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Putting Egypt's Coup on Trial

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Source: Counterpunch

When a Defiant President Refuses to Go Away


When Egypt's Defense Minister, General Abdelfattah El-Sisi, deposed President Muhammad Morsi in a military coup depicted as a popular revolt, on July 3, coup leaders were confident that Morsi and his supporters, led by the Muslim Brotherhood (MB), would quickly capitulate and recognize the new reality.

Within hours of the coup, hundreds of MB and other anti-coup leaders and popular public figures were rounded up, as most TV and satellite channels deemed to be anti-coup or simply critical of the army's brazen intervention, were swiftly banned and closed down. At the time, Sisi claimed that he had intervened in order to prevent an impending civil war, and he promised security, stability, and prosperity. But it seems that the generals and their enablers have badly miscalculated. Four months into the bloody coup, Egypt's deep and unprecedented crisis keeps growing.

It's a fact that millions of Egyptians initially supported the military intervention in order to overthrow Morsi and the MB and genuinely detested the group or were exasperated with the deteriorating security and economic conditions in the country. However, as I explained in a previous article, much of the opposition against Morsi was co-opted by the remnants of the old Mubarak regime and the deep state (the complex web that ruled Egypt for six decades, which comprised of various corrupt but powerful elements within the military, intelligence services, security apparatus, oligarchs, media, judiciary, and state bureaucracy).

Yet, contrary to the image Morsi tried to cultivate during his one-year rule, he was really never able to scratch the surface of, let alone dismantle or control, these powerful and entrenched state institutions, which in reality never recognized his authority. Since then, more evidence has emerged to buttress this fact, including footage of a high-ranking police officer admitting before his comrades that the police and army had been planning to overthrow Morsi weeks before the coup. In another audio post a former leader of Tamarrud -- the youth movement that suddenly burst into the political scene calling for popular demonstrations and overthrow of Morsi on June 30 -- regretted his involvement and exposed the surreptitious relationship between his group and pro-Mubarak state security officers.

Since then, millions of other Egyptians have taken to the streets in major demonstrations throughout Egypt on a daily basis, in defiance of the state of emergency imposed by the coup government. The demonstrations call for the restoration of the country's nascent democracy while demanding the return of the first democratically-elected civilian president, the reinstatement of the parliament banned by the coup, and the restoration of the suspended constitution that was ratified two to one just six months earlier.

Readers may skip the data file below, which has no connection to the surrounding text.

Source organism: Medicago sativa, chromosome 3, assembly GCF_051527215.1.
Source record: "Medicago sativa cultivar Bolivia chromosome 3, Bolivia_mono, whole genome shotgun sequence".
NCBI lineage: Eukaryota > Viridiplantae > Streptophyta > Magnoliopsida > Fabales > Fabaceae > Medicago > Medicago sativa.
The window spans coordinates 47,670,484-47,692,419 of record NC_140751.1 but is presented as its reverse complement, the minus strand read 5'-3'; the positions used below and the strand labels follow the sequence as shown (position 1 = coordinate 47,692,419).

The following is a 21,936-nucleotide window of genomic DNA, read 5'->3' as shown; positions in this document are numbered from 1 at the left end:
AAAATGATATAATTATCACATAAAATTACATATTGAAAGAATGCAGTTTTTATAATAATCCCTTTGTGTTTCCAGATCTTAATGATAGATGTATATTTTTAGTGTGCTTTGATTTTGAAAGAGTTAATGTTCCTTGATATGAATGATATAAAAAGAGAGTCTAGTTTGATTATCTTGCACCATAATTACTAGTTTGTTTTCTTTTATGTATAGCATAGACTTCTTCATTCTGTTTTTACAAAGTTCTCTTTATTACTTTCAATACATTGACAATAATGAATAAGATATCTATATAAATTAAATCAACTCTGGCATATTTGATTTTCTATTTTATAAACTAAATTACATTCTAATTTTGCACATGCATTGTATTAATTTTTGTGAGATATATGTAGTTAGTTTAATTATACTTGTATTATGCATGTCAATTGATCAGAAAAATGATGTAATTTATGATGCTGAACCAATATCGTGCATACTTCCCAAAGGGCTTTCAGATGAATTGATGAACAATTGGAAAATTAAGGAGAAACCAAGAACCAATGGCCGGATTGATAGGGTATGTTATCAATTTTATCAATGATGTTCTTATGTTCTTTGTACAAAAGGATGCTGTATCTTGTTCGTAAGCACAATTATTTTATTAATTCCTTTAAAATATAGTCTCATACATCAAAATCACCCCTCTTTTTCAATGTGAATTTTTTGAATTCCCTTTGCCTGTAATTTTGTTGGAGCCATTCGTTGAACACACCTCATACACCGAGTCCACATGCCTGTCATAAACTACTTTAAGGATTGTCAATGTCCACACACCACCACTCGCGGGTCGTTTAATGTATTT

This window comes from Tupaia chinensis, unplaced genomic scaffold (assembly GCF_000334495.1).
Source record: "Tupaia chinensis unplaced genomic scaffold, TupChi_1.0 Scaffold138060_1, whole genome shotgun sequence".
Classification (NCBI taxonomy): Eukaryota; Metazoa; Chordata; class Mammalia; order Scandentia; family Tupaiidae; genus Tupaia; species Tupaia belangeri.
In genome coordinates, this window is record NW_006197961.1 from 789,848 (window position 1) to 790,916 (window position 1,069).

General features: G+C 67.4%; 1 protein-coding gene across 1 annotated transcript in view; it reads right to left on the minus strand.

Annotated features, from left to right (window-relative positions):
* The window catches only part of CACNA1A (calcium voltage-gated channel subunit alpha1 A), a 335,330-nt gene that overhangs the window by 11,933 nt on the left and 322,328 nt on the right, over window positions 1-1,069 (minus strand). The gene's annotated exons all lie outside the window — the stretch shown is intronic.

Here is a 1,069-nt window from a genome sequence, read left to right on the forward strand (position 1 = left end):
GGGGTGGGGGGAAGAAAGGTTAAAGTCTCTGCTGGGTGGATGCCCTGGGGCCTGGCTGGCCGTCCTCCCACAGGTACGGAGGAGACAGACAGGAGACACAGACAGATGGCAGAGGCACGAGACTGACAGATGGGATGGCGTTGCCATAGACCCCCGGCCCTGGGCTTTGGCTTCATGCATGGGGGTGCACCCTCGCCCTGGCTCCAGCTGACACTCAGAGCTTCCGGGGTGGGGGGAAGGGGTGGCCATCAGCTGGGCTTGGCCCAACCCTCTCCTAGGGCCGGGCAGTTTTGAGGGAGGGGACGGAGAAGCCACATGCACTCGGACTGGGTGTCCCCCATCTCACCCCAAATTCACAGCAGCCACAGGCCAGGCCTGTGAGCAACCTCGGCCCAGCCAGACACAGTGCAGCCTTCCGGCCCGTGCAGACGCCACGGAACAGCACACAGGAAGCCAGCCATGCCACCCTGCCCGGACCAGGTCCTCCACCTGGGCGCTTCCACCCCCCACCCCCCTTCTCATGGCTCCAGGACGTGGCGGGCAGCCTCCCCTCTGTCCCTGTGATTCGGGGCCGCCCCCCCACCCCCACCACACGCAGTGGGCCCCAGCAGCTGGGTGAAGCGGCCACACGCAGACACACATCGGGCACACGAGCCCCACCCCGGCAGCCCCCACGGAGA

The Coup Fails to Subdue its Opponents

But the scheme enacted by Gen. Sisi and his cohorts in order to legitimize their coup and take control of the country hinged on their ability to subdue the opposition and the population, and it rested on three main assumptions. First, Sisi believed that Morsi would quickly follow in the footsteps of Mubarak and resign voluntarily or under pressure. Morsi was essentially kidnapped by the army, kept in isolation, and detained in a hidden location for weeks in an attempt to pressure him to accept the new reality and give up his claim to the presidency.

Nevertheless, Morsi stubbornly rejected all such attempts, insisting that he was the legitimately-elected president and demanding to be restored to his position. Even when the military-backed government resorted to outside mediators, such as EU foreign policy chief Catherine Ashton, to convince Morsi and his colleagues that it was over, he still insisted on his legitimacy and refused to step down.

The second tactic was to crack down on the senior leadership of the MB in order to force them to recognize the new regime and accept the new power structure and its political roadmap for the country. In this phase, the military used carrots and sticks, promising inclusion and an undetermined future political role for the group, while it arrested, banished and prosecuted them. But their overtures were once again rejected as the MB negotiators insisted on the restoration of the constitution, the president, and parliament, and proclaimed that these democratic institutions were the main achievements of the 2011 popular uprising.